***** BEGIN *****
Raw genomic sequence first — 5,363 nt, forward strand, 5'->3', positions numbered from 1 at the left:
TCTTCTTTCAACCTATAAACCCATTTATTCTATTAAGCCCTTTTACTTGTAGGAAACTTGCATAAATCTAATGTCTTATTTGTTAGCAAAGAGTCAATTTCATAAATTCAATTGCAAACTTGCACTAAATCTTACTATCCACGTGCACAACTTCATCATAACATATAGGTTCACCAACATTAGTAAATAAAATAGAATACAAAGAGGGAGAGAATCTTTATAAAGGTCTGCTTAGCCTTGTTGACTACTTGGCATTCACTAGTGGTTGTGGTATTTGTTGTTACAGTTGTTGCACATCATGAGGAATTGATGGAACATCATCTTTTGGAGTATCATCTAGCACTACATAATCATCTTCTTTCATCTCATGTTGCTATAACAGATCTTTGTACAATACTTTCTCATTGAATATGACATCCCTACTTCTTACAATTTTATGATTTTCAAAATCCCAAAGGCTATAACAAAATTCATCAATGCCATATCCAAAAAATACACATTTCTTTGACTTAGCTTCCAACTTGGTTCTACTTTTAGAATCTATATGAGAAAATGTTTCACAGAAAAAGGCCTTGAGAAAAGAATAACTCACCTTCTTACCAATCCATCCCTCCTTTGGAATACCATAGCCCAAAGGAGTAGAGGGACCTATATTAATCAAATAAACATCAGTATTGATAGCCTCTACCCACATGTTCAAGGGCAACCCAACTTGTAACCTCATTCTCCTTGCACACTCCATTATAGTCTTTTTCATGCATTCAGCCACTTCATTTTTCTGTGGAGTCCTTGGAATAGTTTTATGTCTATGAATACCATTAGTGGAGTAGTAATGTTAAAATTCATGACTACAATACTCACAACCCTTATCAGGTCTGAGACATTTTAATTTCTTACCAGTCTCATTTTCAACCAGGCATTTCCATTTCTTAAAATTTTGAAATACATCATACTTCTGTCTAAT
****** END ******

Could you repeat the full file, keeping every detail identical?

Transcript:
Raw genomic sequence first — 5,363 nt, forward strand, 5'->3', positions numbered from 1 at the left:
TCTTCTTTCAACCTATAAACCCATTTATTCTATTAAGCCCTTTTACTTGTAGGAAACTTGCATAAATCTAATGTCTTATTTGTTAGCAAAGAGTCAATTTCATAAATTCAATTGCAAACTTGCACTAAATCTTACTATCCACGTGCACAACTTCATCATAACATATAGGTTCACCAACATTAGTAAATAAAATAGAATACAAAGAGGGAGAGAATCTTTATAAAGGTCTGCTTAGCCTTGTTGACTACTTGGCATTCACTAGTGGTTGTGGTATTTGTTGTTACAGTTGTTGCACATCATGAGGAATTGATGGAACATCATCTTTTGGAGTATCATCTAGCACTACATAATCATCTTCTTTCATCTCATGTTGCTATAACAGATCTTTGTACAATACTTTCTCATTGAATATGACATCCCTACTTCTTACAATTTTATGATTTTCAAAATCCCAAAGGCTATAACAAAATTCATCAATGCCATATCCAAAAAATACACATTTCTTTGACTTAGCTTCCAACTTGGTTCTACTTTTAGAATCTATATGAGAAAATGTTTCACAGAAAAAGGCCTTGAGAAAAGAATAACTCACCTTCTTACCAATCCATCCCTCCTTTGGAATACCATAGCCCAAAGGAGTAGAGGGACCTATATTAATCAAATAAACATCAGTATTGATAGCCTCTACCCACATGTTCAAGGGCAACCCAACTTGTAACCTCATTCTCCTTGCACACTCCATTATAGTCTTTTTCATGCATTCAGCCACTTCATTTTTCTGTGGAGTCCTTGGAATAGTTTTATGTCTATGAATACCATTAGTGGAGTAGTAATGTTAAAATTCATGACTACAATACTCACAACCCTTATCAGGTCTGAGACATTTTAATTTCTTACCAGTCTCATTTTCAACCAGGCATTTCCATTTCTTAAAATTTTGAAATACATCATACTTCTGTCTAAT